The traveling-wave amplifying principle was discovered in England by Dr. Rudolf Kompfner, who is now at Bell Laboratories; the fundamental theory was largely developed by Labs scientist Dr. John Pierce. Subsequently the tube has been utilized in various ways both here and abroad. At the Laboratories it has been perfected to meet the exacting performance standards of long distance telephony. And now for the first time a traveling-wave tube will go into large-scale production for use in our nation's telephone systems.

The new amplifier's tremendous bandwidth greatly simplifies the practical problem of operating and maintaining microwave communications. For example, in the proposed transcontinental system, as many as 16 different one-way radio channels will be used to transmit a capacity load of more than 11,000 conversations or 12 television programs and 2500 conversations. Formerly it would have been necessary to tune several amplifier tubes to match each channel. In contrast, a single traveling-wave tube can supply all the amplification needed for a channel. Tubes can be interchanged with only very minor adjustments.

The new amplifier is another example of how Bell Laboratories research creates new devices and new systems for telephony.

Left: A traveling-wave tube. Right: Tube being placed in position between the permanent magnets which focus the electron beam. The tube supplies uniform and distortionless amplification of FM signals over a 500 Mc band. It will be used to deliver an output of five watts.

Bell Telephone Laboratories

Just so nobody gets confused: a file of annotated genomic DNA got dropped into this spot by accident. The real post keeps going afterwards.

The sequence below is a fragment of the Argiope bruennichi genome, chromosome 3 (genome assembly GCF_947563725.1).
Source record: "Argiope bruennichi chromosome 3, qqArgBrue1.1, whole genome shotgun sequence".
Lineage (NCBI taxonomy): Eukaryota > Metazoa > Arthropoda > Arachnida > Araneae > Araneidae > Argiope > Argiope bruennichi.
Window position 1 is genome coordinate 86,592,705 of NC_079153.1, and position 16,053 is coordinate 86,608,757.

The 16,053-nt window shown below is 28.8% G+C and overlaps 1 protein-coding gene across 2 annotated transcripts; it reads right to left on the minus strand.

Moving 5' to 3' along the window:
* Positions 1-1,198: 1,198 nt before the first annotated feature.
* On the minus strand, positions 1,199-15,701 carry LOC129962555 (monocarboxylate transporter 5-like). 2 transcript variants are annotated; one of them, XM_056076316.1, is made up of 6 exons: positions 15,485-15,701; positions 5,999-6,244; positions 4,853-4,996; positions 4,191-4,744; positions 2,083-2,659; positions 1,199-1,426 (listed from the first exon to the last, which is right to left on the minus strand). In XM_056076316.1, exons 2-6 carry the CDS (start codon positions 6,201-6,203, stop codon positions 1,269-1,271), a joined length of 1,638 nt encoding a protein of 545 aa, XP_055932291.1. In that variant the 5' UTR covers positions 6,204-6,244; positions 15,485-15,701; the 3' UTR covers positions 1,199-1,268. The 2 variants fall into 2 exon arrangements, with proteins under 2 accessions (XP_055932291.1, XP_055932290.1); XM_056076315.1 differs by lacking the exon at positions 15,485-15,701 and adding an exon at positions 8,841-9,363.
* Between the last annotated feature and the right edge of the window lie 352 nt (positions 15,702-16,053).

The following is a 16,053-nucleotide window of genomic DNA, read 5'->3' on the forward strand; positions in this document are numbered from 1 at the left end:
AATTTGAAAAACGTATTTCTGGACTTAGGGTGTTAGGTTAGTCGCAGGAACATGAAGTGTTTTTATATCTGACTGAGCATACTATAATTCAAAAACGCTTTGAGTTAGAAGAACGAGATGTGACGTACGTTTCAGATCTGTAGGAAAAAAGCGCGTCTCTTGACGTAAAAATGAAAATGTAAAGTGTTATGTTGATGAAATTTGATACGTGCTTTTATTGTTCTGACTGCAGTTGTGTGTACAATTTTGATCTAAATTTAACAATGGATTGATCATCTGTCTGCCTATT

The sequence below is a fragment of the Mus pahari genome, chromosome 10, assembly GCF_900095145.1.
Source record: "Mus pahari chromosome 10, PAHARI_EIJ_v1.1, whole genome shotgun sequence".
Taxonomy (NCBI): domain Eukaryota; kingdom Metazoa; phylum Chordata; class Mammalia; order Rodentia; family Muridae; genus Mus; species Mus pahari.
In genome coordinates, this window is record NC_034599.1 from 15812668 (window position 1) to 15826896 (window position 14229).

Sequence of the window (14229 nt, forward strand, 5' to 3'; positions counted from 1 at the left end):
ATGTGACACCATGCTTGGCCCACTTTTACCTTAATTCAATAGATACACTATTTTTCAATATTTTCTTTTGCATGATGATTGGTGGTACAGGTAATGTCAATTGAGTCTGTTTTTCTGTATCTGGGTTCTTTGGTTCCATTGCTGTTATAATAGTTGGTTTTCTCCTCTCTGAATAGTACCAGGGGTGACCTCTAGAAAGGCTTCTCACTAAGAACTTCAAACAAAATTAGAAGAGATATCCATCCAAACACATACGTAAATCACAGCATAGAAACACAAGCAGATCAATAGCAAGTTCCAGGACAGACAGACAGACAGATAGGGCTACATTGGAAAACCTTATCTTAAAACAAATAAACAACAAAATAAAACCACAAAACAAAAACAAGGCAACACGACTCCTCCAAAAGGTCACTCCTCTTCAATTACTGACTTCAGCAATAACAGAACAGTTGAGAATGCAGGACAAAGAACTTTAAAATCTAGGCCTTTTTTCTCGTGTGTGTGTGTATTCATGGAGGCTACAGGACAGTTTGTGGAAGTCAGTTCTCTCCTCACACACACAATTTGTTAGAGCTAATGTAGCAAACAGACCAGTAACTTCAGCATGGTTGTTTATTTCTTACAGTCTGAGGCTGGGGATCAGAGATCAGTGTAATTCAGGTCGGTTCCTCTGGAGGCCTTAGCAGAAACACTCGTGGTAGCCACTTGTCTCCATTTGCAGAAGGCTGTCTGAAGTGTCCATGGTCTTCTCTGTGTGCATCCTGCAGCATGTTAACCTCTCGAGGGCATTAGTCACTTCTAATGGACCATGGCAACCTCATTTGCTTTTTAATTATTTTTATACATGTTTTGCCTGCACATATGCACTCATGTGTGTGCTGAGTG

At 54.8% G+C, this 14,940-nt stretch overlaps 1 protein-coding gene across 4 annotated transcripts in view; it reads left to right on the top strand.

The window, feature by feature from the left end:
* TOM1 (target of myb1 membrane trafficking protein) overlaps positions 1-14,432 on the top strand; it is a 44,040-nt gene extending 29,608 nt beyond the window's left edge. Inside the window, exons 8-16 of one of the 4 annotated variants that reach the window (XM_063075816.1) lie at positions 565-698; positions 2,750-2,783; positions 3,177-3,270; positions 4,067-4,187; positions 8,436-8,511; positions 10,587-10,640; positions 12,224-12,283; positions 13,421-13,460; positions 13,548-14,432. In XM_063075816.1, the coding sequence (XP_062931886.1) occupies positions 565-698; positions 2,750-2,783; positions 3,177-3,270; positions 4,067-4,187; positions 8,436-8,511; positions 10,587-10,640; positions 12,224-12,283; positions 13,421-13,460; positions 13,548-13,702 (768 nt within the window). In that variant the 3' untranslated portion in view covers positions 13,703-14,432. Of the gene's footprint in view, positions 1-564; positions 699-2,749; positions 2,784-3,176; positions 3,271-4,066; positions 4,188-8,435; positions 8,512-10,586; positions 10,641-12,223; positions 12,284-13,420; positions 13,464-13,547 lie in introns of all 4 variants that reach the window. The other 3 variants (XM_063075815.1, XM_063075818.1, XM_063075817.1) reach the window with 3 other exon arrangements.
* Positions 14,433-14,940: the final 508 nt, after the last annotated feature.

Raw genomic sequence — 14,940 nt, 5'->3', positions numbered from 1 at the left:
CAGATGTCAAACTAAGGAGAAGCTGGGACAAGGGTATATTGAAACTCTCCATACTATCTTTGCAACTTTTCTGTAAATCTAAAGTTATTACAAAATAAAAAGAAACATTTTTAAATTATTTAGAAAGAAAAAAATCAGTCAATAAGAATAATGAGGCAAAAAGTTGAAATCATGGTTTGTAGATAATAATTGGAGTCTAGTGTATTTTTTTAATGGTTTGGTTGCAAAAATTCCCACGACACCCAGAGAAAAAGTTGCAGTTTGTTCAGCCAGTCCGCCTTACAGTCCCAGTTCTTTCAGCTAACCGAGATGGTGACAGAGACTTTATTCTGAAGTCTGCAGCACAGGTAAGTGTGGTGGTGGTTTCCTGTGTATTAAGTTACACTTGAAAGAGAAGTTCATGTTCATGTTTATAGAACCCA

World Center of Communications Research and Development

 

 

Posted May 3, 2022

Copper Mountain Technologies (VNA) - RF Cafe
Exodus Advanced Communications Best in Class RF Amplifier SSPAs
Holzworth RF Synthesizers
Innovative Power Products Passive RF Products - RF Cafe
withwave microwave devices - RF Cafe

Please Support RF Cafe by purchasing my  ridiculously low−priced products, all of which I created.

These Are Available for Free

 

About RF Cafe

Kirt Blattenberger - RF Cafe Webmaster

Copyright: 1996 - 2024

Webmaster:

    Kirt Blattenberger,

    BSEE - KB3UON

RF Cafe began life in 1996 as "RF Tools" in an AOL screen name web space totaling 2 MB. Its primary purpose was to provide me with ready access to commonly needed formulas and reference material while performing my work as an RF system and circuit design engineer. The World Wide Web (Internet) was largely an unknown entity at the time and bandwidth was a scarce commodity. Dial-up modems blazed along at 14.4 kbps while tying up your telephone line, and a nice lady's voice announced "You've Got Mail" when a new message arrived...

All trademarks, copyrights, patents, and other rights of ownership to images and text used on the RF Cafe website are hereby acknowledged.

My Hobby Website:

AirplanesAndRockets.com